She spoke with one relative, a pastor named Tungua who recently moved to Haʻapai, one of the areas that was hit hard by the eruption. He told her they had no gasoline, and the local stores had been nearly emptied of food.
“There’s a boat that goes from Haʻapai to Tongatapu,” a two-hour journey, she said. The problem, she said, is that “there’s so many people in Haʻapai that are trying to get to the mainland to get food, to get supplies. And the boat can only hold so many people.”
Another relative, whose family Taaga had been trying to reach, finally sent an update from the mainland last week.
“The food supply here, especially for the kids, is low,” they wrote over text. “We’re not able to work due to the air quality, and a lot of our material and supplies being ruined or washed away from the tsunami. We hope and pray that all is well, and we love you.”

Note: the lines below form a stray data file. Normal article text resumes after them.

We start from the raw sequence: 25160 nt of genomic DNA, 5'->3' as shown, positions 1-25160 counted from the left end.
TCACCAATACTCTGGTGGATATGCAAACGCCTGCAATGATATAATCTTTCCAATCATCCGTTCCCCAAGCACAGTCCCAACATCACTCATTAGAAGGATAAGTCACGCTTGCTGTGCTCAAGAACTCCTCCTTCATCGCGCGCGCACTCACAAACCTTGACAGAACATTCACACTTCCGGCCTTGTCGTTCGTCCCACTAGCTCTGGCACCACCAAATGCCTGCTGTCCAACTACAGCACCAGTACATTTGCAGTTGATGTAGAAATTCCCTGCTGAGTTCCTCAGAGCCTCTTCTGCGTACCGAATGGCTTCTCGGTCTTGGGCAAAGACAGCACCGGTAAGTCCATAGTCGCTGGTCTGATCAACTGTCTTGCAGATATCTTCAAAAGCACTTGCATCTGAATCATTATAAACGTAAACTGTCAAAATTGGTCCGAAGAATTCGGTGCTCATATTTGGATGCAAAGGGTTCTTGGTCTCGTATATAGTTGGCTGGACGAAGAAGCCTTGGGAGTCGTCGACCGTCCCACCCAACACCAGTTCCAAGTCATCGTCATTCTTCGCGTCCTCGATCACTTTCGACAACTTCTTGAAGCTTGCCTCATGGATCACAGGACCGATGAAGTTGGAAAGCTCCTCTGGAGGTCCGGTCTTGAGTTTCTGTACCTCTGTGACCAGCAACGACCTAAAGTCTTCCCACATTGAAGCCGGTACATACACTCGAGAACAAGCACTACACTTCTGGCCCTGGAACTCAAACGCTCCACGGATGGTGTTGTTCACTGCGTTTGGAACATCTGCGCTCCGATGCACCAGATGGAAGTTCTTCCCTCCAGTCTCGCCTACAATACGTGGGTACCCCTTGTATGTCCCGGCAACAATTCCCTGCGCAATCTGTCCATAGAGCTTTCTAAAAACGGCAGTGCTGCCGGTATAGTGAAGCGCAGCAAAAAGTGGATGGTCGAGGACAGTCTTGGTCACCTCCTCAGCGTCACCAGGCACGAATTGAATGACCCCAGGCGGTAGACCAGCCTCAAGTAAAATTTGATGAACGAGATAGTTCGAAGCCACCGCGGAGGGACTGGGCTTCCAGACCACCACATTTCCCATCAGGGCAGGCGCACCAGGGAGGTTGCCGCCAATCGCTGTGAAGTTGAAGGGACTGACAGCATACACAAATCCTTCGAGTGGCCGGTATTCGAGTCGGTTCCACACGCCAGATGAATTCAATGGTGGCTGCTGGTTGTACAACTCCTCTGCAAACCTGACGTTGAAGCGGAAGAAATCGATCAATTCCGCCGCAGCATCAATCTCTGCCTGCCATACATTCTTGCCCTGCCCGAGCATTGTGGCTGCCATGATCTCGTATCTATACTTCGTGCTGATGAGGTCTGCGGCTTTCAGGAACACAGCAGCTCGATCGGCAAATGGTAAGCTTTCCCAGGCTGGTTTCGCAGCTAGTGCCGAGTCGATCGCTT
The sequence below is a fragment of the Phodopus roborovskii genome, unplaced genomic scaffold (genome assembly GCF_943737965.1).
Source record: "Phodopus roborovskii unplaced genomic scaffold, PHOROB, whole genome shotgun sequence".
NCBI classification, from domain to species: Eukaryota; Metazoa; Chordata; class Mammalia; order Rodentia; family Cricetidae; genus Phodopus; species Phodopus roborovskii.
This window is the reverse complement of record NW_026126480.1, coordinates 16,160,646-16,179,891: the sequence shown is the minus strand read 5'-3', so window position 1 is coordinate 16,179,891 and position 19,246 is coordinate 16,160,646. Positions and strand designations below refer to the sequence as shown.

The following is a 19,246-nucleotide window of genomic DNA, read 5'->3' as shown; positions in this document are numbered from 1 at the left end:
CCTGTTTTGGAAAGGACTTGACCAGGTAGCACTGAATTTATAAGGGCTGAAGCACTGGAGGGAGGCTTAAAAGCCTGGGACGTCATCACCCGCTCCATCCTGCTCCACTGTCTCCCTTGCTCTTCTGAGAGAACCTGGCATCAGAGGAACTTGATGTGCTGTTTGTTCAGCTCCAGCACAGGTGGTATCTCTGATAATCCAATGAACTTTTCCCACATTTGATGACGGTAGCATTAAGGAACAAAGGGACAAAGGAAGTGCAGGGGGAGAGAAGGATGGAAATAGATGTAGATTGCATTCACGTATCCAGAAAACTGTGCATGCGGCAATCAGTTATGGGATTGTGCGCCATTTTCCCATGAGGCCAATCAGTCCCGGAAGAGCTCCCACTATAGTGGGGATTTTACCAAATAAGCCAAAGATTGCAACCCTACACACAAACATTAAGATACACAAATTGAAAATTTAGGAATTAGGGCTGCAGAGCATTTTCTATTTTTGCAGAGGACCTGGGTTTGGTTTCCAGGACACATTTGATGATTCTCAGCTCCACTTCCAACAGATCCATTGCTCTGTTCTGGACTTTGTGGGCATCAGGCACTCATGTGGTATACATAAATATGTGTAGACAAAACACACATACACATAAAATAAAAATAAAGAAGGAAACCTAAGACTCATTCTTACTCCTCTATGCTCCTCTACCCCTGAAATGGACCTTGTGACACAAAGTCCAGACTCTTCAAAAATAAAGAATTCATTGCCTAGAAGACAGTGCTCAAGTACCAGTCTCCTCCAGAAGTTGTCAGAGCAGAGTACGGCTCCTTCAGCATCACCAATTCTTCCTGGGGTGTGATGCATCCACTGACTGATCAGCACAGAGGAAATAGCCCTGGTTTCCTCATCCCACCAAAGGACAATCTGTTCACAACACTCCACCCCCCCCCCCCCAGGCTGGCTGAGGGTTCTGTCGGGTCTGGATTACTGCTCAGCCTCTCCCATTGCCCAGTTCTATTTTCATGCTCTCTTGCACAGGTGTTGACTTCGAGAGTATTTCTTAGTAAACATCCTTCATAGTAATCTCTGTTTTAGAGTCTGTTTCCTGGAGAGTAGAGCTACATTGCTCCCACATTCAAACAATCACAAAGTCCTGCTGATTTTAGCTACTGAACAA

Her mother, who’s currently in Fiji, wants to return to Tonga to see the condition of their family’s house and crop fields. But Taaga said she knows that they’ve been destroyed and that “we just have to start all over.”
Though it’s a hit to her business, which relied on regular shipments of fresh produce, Taaga said the crops are now serving her father’s original purpose: feeding his people. Typically, they would have workers patrolling the fields and monitoring the operations. But since the volcano, they’ve left the farm open for anyone to take what they need, to “peel it, cut it and freeze it,” she said.
These past couple of weeks have been a period of simultaneous relief and continued fear for Taaga and her family in the Bay Area. With some relatives still unaccounted for, they’re giving thanks for those they’ve located safely. And while they wait for more news, they’ve started putting their energy into gathering supplies to send overseas.